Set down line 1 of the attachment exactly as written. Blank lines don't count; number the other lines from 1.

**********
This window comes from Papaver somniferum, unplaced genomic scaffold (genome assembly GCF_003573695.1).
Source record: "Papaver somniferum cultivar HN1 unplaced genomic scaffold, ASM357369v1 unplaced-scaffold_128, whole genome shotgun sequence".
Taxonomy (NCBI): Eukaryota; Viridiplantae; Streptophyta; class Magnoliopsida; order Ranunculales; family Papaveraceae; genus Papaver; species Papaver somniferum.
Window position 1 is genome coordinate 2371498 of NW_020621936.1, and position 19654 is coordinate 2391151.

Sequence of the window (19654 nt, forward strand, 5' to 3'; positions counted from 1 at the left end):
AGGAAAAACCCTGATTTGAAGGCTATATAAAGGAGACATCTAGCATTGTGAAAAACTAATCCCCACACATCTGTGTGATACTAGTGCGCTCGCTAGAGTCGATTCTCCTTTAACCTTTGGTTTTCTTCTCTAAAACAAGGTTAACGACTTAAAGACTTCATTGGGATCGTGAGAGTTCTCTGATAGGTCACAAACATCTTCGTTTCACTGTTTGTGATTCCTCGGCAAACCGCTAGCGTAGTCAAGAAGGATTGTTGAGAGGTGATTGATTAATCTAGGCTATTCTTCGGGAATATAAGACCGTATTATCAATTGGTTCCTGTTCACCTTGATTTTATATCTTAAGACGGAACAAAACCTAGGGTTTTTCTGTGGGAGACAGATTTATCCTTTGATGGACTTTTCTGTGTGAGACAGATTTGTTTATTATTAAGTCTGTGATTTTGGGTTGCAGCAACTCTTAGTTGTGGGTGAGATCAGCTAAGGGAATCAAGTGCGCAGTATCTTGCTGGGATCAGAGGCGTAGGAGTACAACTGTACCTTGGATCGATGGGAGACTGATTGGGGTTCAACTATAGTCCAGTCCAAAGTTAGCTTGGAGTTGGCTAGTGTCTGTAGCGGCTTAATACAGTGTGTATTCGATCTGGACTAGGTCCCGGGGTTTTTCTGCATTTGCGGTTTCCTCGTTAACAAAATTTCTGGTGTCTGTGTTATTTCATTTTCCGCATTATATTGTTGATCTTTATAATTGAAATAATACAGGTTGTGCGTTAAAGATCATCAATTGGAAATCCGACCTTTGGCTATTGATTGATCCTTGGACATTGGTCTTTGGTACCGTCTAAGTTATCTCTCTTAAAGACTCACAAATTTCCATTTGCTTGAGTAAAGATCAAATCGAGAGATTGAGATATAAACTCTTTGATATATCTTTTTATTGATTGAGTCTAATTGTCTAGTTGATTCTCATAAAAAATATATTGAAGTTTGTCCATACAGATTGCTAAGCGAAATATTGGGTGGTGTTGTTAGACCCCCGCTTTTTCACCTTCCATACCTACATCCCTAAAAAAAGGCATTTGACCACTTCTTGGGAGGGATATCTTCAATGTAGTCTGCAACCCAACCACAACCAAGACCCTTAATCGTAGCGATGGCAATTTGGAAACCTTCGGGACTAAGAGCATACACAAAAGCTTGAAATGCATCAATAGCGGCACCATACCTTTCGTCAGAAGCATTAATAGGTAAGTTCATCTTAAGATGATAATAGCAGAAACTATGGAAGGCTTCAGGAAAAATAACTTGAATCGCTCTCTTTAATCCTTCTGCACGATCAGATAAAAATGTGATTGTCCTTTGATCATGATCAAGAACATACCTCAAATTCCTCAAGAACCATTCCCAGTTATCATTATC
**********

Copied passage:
This window comes from Papaver somniferum, unplaced genomic scaffold (genome assembly GCF_003573695.1).